Food is excellent, thanks to chief steward Allen E. Gary and his staff. They serve three hot meals a day, there's always hot coffee, fruit, juice and ice cream (yep, refrigeration is nice). Gary also is an expert fisherman and supplements chilled, frozen and canned goods with fresh fish. His hand lines are often trailing behind the ship during daylight when the vessel is well away from the islands, out of the no-fishing zones of the Fish and Wildlife refuges, state waters, and Coral Reef Ecosystem Reserve preservation areas. When the ship has to enter these areas, an announcement from the bridge over the public-address system warns him to bring in his fishing gear.
Hokule'a tucked right in to anchorages in the lee of islands, while Hi'ialakai stays well out to sea, so the islands, when you can pick them out, are specks on the horizon, and reefs are just distant white spots where waves break. You only see islands up close if you're in one of the small science launches. Being on the launches is more like being on Hokule'a: wet and exposed.
The weather is, as always, changing. It was so wild at Nihoa that we abandoned efforts there after a day. We had a fair day at French Frigate Shoals, but did an overnight run to Gardner Pinnacles in hopes of catching some good weather there, since there's no barrier reef to break the swells. It was so rough, with powerful currents, that we headed back to French Frigate. Only limited work could be done due to south winds and swells on the first day, but then it calmed down, and all three research boats are out with crews of scientists mapping coral disease patterns, collecting electronic buoys that record movements of tagged fish, taking clippings off designated forms of marine life for genetic studies, collecting crustaceans and so on.
A day of diving and working, followed by an evening of recording data, or in my case writing newspaper stories, is exhausting, but unlike aboard Hokule'a, we're not also standing watch and sailing the ship. The fatigue is there, but it's not as significant as on Hoku.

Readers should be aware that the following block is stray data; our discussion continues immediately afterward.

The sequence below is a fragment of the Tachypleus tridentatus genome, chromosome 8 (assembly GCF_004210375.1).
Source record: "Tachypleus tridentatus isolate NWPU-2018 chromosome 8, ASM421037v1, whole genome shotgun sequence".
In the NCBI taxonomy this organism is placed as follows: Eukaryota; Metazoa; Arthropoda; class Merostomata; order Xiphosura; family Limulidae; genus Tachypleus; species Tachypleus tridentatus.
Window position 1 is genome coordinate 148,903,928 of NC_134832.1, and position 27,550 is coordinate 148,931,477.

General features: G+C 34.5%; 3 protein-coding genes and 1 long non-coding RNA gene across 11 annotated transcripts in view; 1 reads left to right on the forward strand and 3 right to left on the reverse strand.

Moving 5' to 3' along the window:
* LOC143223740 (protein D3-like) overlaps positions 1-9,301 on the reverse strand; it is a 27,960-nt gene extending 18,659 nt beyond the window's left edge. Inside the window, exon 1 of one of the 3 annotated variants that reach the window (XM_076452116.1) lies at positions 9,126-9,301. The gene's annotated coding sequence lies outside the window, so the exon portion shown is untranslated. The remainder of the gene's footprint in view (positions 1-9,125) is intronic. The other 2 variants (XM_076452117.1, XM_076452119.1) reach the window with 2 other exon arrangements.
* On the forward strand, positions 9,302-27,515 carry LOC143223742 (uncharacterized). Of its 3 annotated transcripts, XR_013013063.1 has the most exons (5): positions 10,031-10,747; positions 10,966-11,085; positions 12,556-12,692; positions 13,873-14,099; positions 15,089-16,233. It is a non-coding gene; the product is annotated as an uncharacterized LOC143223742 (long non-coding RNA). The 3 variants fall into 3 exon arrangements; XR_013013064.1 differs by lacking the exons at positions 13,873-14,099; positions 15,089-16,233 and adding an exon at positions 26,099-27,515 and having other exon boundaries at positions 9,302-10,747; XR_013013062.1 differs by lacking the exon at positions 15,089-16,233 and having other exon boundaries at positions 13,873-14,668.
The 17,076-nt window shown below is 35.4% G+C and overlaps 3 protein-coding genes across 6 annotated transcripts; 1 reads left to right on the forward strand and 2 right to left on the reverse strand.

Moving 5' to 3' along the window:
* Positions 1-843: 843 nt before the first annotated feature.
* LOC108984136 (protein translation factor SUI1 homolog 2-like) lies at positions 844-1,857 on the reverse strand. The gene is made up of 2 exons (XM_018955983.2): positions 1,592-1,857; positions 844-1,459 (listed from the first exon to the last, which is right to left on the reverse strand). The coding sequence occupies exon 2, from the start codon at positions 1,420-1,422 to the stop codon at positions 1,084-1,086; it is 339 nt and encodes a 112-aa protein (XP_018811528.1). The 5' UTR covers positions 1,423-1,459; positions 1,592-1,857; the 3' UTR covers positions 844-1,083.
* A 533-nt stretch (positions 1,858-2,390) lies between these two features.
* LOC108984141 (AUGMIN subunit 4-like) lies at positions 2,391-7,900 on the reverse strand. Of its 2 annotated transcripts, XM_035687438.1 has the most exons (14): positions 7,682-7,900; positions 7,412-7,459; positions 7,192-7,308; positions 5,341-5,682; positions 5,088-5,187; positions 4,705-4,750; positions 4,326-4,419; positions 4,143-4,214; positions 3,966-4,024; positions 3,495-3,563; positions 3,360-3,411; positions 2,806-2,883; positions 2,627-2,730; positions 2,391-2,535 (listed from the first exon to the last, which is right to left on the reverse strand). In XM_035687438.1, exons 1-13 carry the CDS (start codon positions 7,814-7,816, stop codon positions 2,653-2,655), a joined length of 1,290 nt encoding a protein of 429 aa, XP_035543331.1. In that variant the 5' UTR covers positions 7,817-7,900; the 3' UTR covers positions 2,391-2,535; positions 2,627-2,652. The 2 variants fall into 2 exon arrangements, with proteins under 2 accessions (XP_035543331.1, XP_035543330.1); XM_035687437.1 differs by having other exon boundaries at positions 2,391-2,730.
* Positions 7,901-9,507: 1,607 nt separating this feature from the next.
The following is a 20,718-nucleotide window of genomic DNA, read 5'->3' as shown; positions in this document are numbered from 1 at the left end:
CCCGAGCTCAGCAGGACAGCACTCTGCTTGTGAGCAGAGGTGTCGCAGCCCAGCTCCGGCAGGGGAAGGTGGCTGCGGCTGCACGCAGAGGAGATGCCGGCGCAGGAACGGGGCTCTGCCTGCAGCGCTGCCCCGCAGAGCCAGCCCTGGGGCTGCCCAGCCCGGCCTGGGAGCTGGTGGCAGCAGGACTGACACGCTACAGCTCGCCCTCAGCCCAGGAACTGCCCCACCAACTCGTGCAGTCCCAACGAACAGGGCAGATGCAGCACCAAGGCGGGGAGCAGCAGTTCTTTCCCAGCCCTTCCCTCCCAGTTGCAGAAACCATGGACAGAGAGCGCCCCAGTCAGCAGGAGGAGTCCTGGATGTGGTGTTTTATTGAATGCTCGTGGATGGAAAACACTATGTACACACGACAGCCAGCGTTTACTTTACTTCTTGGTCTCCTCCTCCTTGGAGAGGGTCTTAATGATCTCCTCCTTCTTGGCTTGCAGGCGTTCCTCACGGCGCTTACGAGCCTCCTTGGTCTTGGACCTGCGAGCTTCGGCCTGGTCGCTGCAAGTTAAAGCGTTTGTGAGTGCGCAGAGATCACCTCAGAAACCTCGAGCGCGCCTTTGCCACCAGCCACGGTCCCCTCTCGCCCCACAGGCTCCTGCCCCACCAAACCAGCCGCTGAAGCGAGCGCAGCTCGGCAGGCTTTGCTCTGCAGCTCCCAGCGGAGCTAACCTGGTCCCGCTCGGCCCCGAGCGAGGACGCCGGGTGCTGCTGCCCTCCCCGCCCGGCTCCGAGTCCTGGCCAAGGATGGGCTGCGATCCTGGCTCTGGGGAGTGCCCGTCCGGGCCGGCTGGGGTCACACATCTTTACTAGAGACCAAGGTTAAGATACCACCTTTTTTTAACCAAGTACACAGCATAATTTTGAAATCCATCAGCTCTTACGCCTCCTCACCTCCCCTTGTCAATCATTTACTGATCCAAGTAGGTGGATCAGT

Q. First of all, thank you for all of your essays and updates. I have traveled all the Hawaiian Islands in my live-aboard sailboat. The memories of those ocean crossings were incredible. Wow, I wish I were there. There is one thing that stood out for me, and that was seeing the Southern Cross hanging almost ethereally in the lower sky. I traversed the night ocean; I remember actually being able to see the Milky Way. It has been said that on most Honolulu nights, only about 20 stars can even be seen. The last time I could remember seeing all the stars in our Northern Hemisphere, before the ocean, was hiking and backpacking in the great high plains of Utah for over 20 years. Blue-water sailing, oceangoing navigation and seeing the stars, I feel, will exist in only a few places anymore. But it sure is worth going that extra mile to see these glories of nature. I am so envious, but your updates bring great memories to mind.
— Helen Eschenbacher, Honolulu
A. Thanks for your informative note. Some of the crew and scientists have developed a habit, in the hour or two of light after dinner, of gathering on the ship's fantail and chatting as they look out over the sea, the clouds, the setting sun. There's been great stargazing in the evenings.
As for diving, I'm one of the very few uncertified tank divers aboard. But I've had a lot of fun snorkeling above the divers as they work, and slipping among the coral heads and shelves to catch glimpses of the amazing array of marine life.